1416 c/o Jason Lee Norman


“Somebody throw a rope,” yelled one.
      “Somebody throw two ropes” yelled another from the opposite side of the ravine.
      “We can’t hear you,” shouted the first one, “we’re almost seventy metres away. Possibly seventy-two” The two ropes that stretched across the ravine made a rung-less ladder. The ends were tied to trees or the roots of trees.

The first two rungs were on the east side. A man of about forty years and his teenaged son. First the father lay across the taut ropes and then his son climbed over top of him and lay beside him. They were shoulder to shoulder.

Rungs seventy-two and seventy-one were a local farmer and a female contortionist from a travelling carnival. She had a bullring in her nose and the bullring had a ring through it, and in that ring, another ring. The farmer was worried about his donkey. The soldiers assured him that he would be safe tied to the same tree as the ropes that were about to hold his weight.
      “Nice to meet you” the farmer said to the contortionist as her knee dug into his belly. “Don’t worry Sofia,” he called out to his Donkey, “we’ll be back in time for supper.”

Rungs three through twenty-four were the members of the local boys choir. They were wearing their school clothes and arranged themselves on the ropes in order of descending height.
      “I’ve heard that lying on your back is good for your singing voice” said one.
      “Shall we sing something while we wait?” asked another.
      “Ave Maria?”
      They sang Ave Maria.

Seventy, sixty-nine, and sixty-eight were friends of the contortionist who worked at the carnival as well. There was a man who wore a beard of bees and another who bit the heads off chickens. A woman was in between the two men. She had short hair and toned arm muscles. It was not immediately clear what position at the carnival the woman held.

Twenty-five through thirty was a family of six. They posed for a family portrait on their backs, the four daughters in the middle of their mother and father. The two youngest girls had decided to wear matching sundresses that morning.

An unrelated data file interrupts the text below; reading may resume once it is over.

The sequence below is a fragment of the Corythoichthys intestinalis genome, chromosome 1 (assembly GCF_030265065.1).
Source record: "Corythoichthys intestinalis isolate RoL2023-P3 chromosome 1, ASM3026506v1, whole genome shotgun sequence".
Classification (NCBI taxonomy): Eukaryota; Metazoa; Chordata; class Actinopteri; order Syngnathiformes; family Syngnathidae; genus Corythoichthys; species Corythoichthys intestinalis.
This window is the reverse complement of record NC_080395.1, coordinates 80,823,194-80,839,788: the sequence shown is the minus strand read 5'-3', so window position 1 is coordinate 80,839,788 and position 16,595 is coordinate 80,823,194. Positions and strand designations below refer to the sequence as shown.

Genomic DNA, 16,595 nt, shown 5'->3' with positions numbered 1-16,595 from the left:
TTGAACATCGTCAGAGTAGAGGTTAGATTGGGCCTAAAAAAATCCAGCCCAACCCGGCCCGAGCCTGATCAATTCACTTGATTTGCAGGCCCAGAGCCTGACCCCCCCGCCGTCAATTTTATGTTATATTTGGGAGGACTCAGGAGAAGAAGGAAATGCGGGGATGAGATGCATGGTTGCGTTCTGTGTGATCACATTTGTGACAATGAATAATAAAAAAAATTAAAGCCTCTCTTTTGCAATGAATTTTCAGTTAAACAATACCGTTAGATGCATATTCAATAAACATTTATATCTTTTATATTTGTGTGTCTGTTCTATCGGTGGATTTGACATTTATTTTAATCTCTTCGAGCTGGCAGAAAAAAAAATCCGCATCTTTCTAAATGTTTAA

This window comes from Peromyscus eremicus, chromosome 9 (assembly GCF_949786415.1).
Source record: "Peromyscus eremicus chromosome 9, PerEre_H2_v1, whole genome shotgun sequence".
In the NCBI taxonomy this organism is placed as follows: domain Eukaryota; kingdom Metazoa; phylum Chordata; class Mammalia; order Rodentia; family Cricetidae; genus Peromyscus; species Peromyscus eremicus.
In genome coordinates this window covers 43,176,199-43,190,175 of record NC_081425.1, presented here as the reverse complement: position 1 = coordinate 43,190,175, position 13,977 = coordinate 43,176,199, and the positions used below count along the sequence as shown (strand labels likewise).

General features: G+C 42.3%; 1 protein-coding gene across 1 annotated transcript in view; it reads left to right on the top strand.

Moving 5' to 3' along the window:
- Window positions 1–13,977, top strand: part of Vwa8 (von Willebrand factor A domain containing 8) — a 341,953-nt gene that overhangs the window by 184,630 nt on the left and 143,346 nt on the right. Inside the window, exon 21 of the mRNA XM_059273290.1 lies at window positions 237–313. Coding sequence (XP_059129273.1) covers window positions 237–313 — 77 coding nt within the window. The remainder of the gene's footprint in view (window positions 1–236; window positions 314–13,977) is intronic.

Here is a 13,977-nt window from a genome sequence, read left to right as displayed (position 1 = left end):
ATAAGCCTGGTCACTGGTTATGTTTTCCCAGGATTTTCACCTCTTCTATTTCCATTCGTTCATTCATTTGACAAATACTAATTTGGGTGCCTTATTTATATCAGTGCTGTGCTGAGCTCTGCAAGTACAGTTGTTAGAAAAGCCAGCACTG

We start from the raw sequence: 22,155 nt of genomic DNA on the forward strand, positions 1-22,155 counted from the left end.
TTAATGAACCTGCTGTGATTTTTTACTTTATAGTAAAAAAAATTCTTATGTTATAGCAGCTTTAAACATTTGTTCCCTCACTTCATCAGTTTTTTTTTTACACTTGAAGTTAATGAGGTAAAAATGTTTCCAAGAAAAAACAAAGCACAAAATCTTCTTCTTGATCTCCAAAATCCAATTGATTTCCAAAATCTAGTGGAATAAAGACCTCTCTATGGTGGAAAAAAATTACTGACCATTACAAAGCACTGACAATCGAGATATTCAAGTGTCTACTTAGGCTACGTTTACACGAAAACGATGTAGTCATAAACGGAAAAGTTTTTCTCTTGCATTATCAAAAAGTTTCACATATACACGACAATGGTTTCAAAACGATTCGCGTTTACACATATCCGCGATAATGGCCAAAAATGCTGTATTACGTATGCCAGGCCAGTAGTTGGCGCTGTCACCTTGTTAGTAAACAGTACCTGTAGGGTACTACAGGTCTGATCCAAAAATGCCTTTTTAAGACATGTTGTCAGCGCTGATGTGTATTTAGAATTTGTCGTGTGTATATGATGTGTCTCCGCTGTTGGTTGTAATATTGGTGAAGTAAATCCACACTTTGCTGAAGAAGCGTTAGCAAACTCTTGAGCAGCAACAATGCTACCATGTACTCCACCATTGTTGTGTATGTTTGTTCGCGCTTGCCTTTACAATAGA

Sixty-seven to sixty-two were half a dozen nuns from Our Lady of Perpetual Sorrow. They had been selling handmade baby rattles and paper bouquets to passers by. They did this once a month. They lay across the ropes in alphabetical order of their favourite saints. Francis of Assisi, Heribert of Cologne, Iago, Isaiah, Leonitus, Yon.
      “It certainly is a heavenly day” said the first nun.
      “We are like the tower of Babel,” said the second, “but in a good way.”
      “Surely this is God’s work” said the third.

By late afternoon there was a noticeable gap in the bridge. The soldiers estimated about ten meters or so. Two soldiers on the east side went into town to round up some more volunteers. The soldiers on the west side played cards. The soldiers on the east had found a few drunks and sent them crawling towards the gap in the bridge, across the man and his son, and the choir, and the family of six and the girls in their lovely sundresses etc, hiccupping all the way.

The sun was setting and the soldiers had run out of time and manpower. They crawled onto the bridge to fill in the remaining gaps. They lay beside each other in order of rank.

To the west they heard the royal trumpets blow and the galloping of horses. A trumpet from the east side, where the castle stood, returned with a sound of its own. A carriage arrived at the foot of the bridge’s east side and out of it stepped the Duke. On the west side a team of horses had come. One of the men got down from his horse and took a wicker basket that was tied to the saddle. It looked like a picnic basket. The man opened the top of the basket and removed from it a small black and white kitten with a collar that had a bell on it. The Duke made little kissing noises. The cat came forward.
      “Ow, my bad knee” said the farmer.
      “That tickles” said the nun.
      “Look at her pretty tail” said the girls in the matching sundresses.

The cat made its last step across the bridge with some trepidation. The Duke scooped her up and kissed her pink nose. The team of horses rode away. The carriage rode away. By morning there was no evidence left at all of where the bridge had once been.